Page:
LAST month, the Intergovernmental Panel on Climate Change published its latest report – the first since 2013 – which found human activity is changing the Earth’s climate in unprecedented ways, with some of the changes now inevitable and irreversible.
Cynics will ask what else this body was going to conclude. ‘There’s nothing going on; let’s disband ourselves.’
We recognise that doubters exist but even the briefest of reviews of the report’s contents reveals a detailed, science-based assessment of human impact on the climate. Our collective greenhouse gas emissions – principally caused by the burning of fossil fuels or deforestation – are choking our planet. Unsurpringly, alarming headlines have greeted the report’s release, with the most notable making reference to the comments from the UN Secretary-General, António Guterres, who described the report as a ‘code red for humanity’.
It is clear that the next decade will be the most important yet in the global fight to tackle climate change. In the world of finance, decisions taken by governments, market regulators, financial institutions and investors – now and over the medium term – will have major implications for how habitable planet Earth will be. These decisions are essential to both the world’s environmental and ecological viability, as well as economic and social sustainability.
How will the effects of climate change manifest themselves in Jersey? No one can answer this for sure but it is likely to include a combination of higher sea levels, food insecurity and more frequent extreme weather events, including hotter summers and wetter winters.
On a global scale, it is estimated that economic growth could be up to 25% lower by 2100, due to these impacts. The prosperity many parts of the world – Jersey included – has become accustomed to is at risk. As a result, we all need to acknowledge that our systems are more fragile than we think and our societies more unequal than we may have imagined.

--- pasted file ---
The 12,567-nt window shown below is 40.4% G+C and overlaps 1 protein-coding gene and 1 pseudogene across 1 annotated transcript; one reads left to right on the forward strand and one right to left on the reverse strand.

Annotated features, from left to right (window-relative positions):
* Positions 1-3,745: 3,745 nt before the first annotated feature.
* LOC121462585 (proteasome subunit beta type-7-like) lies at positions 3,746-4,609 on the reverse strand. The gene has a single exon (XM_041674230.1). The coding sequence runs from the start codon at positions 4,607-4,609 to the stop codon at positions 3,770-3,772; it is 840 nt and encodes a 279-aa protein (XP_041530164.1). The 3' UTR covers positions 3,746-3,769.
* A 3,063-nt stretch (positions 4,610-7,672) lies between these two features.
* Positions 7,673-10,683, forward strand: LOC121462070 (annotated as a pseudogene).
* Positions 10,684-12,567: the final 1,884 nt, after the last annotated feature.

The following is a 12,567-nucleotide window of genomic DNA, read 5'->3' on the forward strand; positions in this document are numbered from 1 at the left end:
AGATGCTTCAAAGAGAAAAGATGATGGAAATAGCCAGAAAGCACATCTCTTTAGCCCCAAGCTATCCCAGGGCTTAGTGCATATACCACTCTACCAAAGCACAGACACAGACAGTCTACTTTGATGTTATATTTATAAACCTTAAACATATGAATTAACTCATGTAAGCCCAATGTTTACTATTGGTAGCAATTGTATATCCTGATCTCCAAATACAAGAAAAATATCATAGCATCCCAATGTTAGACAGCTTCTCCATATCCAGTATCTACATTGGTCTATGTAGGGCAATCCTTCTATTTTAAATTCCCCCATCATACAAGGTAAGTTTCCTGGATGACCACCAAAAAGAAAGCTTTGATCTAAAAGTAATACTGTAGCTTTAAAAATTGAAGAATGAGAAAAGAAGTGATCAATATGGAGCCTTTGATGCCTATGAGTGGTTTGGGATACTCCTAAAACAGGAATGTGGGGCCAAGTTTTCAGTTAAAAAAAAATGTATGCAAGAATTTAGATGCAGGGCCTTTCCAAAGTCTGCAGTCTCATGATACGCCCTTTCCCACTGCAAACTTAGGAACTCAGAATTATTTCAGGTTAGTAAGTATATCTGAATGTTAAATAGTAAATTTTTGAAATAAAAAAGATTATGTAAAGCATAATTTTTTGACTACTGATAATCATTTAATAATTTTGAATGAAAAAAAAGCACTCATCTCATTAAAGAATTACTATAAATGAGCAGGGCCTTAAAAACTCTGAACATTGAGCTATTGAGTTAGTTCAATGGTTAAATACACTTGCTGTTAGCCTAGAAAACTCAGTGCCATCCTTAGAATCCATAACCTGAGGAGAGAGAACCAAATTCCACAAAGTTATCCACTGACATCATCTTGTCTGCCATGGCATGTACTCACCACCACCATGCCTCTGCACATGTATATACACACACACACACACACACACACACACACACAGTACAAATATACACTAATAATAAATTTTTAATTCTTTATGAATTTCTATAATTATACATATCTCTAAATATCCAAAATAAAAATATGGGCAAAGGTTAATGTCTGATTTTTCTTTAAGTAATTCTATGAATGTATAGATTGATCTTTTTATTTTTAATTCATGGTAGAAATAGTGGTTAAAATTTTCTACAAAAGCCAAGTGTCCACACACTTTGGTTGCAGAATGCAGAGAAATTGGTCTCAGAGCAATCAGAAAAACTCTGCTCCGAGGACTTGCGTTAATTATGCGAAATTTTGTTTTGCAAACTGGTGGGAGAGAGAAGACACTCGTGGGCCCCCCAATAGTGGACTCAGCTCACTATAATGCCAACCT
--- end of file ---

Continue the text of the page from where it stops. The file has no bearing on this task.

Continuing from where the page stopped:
How can our pensions help with all this?
What immediately comes to mind when thinking about the impact you have on the climate? Is it the flights you take? Or journeys in your car? Or, perhaps, the food you eat? What about your money?
In the UK, it is estimated that a massive £2.6 trillion is invested in pensions and a substantial sum of this finances harmful industries, such as those producing fossil fuels and other high GHG emitters. When people learn they are passive investors in these companies, many are dismayed to know where their money is being directed.
Looking further afield, £34 trillion is the estimated global pension pot and less than 1% of these assets are invested in low-carbon solutions. In the battle to avert environmental and social destruction, our pension savings are a crucial, but underrecognised, lever for change.
How can you make a difference?
If we take a step back, whenever each of us starts a job, many will be opted into an employer’s pension scheme. Indeed, this will soon become mandatory. If we adopt a passive approach to this, our money will typically be placed in what is known as a ‘default’ investment fund, or strategy, and will invariably stay there. These default solutions are built to ‘fit’ the average staff member and countless studies have revealed around 95% of employees habitually leave their savings in this same strategy.
As Make My Money Matter says: ‘Cut your carbon 21x more than by going veggie, giving up flying and switching energy provider simply by making your pension green.’
Driving systemic change in the pension industry will be a challenge. But each of us has the opportunity to demand it does better in the context of sustainable investing. We can request that our pension savings are invested to do good, not harm, and, in doing so, engage the companies we invest in to do the same. How empowering it is to think we can influence the behaviour of some of the biggest companies in the world – and their impact on society and the environment – by simply asking our employer’s default pension solution to be impactful.
Change only happens when our motive to change is stronger than the inertia of our habits, culture and beliefs. Now is the time to act.